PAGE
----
Alex Krutchik: It’s looking more likely that the Mets have the pieces Mike Hill wants. But I think anybody in the NL East is in the mix.
Jesse Nieves: Realmuto will be a Fish by the time the pond freezes.
4. If you had to sign one Marlins player to a 5+ year extension this offseason, who would it be?
Ian Smith: Brian Anderson. 100%. His position flexibility is tremendous, when you could be capable of gold gloves in the infield or outfield, you present a ton of value to a team. And if he taps into his power this year, then it’s a no-brainer for me.
Daniel Martinez: Not sure there is an obvious candidate, at the moment, but my choice would be Brian Anderson. Signing him now would likely save the organization a good amount of money in the long term. He showed his versatility and ability with the bat.
David Phillips: I wouldn’t do that with anyone on the current roster, but if I had to, I’d re-sign Realmuto and keep at least some star power to give fans something to watch during the rebuild.
Aram Leighton: The right answer to this question is “nobody.” But if i HAD to, it’s Brian Anderson. He has showed a consistent approach at the plate, versatility on defense and a marketable, likable personality. All that said, he only has one season under his belt and needs to hit for more power as a corner infield and outfield guy.
Mike Picardi: Brian Anderson. Not necessarily because he will be the best of our young players, but because at this moment I think he’s the most likely to fulfill or even exceed the value of the contract he would receive. BA will be a steady presence on this team for the next decade if given the opportunity.
Ethan Budowsky: Lewis Brinson. I know how hard Sweet Lew struggled in 2018, but the flashes at times sold me that he still has a very good chance of being a good player in the league, especially on defense. Brinson was the headline piece the Marlins acquired in their first offseason and is that face of the franchise based off of that. If you’re serious about keeping the core together and building around the foundation you’ve created so far then signing Brinson is the way to show that they’re all in on the guys they brought in to be a part of this.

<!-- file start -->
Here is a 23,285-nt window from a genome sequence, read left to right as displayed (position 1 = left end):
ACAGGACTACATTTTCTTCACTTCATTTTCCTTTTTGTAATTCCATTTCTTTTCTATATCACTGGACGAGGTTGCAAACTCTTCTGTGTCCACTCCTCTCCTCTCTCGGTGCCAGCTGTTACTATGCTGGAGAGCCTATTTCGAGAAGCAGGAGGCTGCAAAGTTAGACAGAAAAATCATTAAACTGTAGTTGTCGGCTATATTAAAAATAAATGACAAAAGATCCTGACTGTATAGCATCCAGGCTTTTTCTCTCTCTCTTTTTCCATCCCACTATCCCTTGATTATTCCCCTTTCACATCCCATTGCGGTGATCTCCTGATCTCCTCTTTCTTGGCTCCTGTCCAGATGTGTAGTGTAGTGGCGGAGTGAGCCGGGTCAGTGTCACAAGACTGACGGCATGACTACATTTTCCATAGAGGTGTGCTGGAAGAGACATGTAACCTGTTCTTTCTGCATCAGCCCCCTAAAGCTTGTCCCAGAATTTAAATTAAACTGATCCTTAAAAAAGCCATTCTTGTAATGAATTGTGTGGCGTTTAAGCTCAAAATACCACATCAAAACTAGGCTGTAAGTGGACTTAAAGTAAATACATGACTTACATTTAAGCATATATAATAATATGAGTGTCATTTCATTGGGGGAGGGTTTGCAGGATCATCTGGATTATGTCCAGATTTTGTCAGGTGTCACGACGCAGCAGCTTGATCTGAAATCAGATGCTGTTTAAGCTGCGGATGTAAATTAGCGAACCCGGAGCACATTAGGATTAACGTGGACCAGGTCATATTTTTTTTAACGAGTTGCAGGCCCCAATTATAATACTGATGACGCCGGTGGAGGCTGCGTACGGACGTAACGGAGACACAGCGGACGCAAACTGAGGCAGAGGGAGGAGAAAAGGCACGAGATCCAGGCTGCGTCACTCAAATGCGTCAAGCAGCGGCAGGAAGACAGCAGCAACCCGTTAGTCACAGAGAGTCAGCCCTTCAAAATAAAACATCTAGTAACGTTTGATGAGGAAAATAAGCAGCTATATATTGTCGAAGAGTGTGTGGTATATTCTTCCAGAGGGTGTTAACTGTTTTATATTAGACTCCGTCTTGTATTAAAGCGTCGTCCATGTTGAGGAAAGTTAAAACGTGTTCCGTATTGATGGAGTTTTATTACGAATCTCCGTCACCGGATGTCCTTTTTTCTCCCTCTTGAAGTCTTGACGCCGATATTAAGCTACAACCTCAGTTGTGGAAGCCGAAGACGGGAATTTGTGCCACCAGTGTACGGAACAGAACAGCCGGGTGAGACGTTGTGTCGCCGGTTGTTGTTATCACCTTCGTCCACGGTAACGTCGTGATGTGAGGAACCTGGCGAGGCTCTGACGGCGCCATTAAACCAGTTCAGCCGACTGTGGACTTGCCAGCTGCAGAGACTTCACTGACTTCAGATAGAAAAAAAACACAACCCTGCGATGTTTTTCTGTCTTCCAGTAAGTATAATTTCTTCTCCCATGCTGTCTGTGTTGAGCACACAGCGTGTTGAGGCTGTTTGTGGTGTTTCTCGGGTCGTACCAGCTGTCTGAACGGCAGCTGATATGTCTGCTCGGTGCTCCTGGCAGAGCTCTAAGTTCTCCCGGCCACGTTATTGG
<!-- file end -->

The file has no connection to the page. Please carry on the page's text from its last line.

Mitch Custer: It comes down to high-floor Anderson and high-ceiling Brinson. I think you lock up the floor guy and give the Corvette keys to Anderson. Something along the lines of Scott Kingery’s contract—a backloaded deal around an AAV of $4 million—makes a lot of sense to me. I still think Brinson can be the better player, but until he showed a modicum of consistency, it would be unwise to lock up a deal with him.
Red Garcia: My heart wants me to say J.T. Realmuto, but with the current status of the team and what the future looks like, it just doesn’t make sense. I’d probably go with Pablo López or Trevor Richards.
Hector Rodriguez: I think Brian Anderson. If he can show more power than last season, he’s going to be a key player in the Marlins lineup and can also play multiple positions.
Alex Carver: Brian Anderson. Proved he has positional flexibility and that he belongs in the majors by swinging a plus bat. Slow finish is all that kept him from putting him neck and neck with Acuña for the rookie of the year award. Has 4/5 tools, can hit for both power and average and plays above average defense at multiple spots. I’d have no problem making him a middle-of-the-order mainstay for the next five years.
Josean Santos: Brian Anderson, undoubtedly. He can be a very productive player going forward, and while he isn’t a star, the team should lock the young man up early. His versatility played a big role in 2018, and it is only going to continue to help for the years to come.
Cornelius Thomas: Brian Anderson would be the logical choice. Sound person and player. Easy to follow and always plays smart and at 100% effort. But I would also give an extension—though of a lesser financial amount—to Lewis Brinson. His track record has said he will hit and I believe he will once his pitch recognition/adjustments to how he is pitched in the majors take place. He has the physical gifts necessary to hit the best, so not establishing a low market price early in his career would be careless. Brinson’s ceiling is very impressive and is not to be underestimated.
Alex Krutchik: In a perfect world? J.T.. Realmuto. But realistically I’d like Brian Anderson. He showed us that he not only has a good bat, but he fits the mold that new-age ball players are becoming, which is a versatile fielder who can probably play almost anywhere.
Jesse Nieves: Brian Anderson, but I kind of want to sign Caleb Smith. Before the injury, his numbers were looking promising.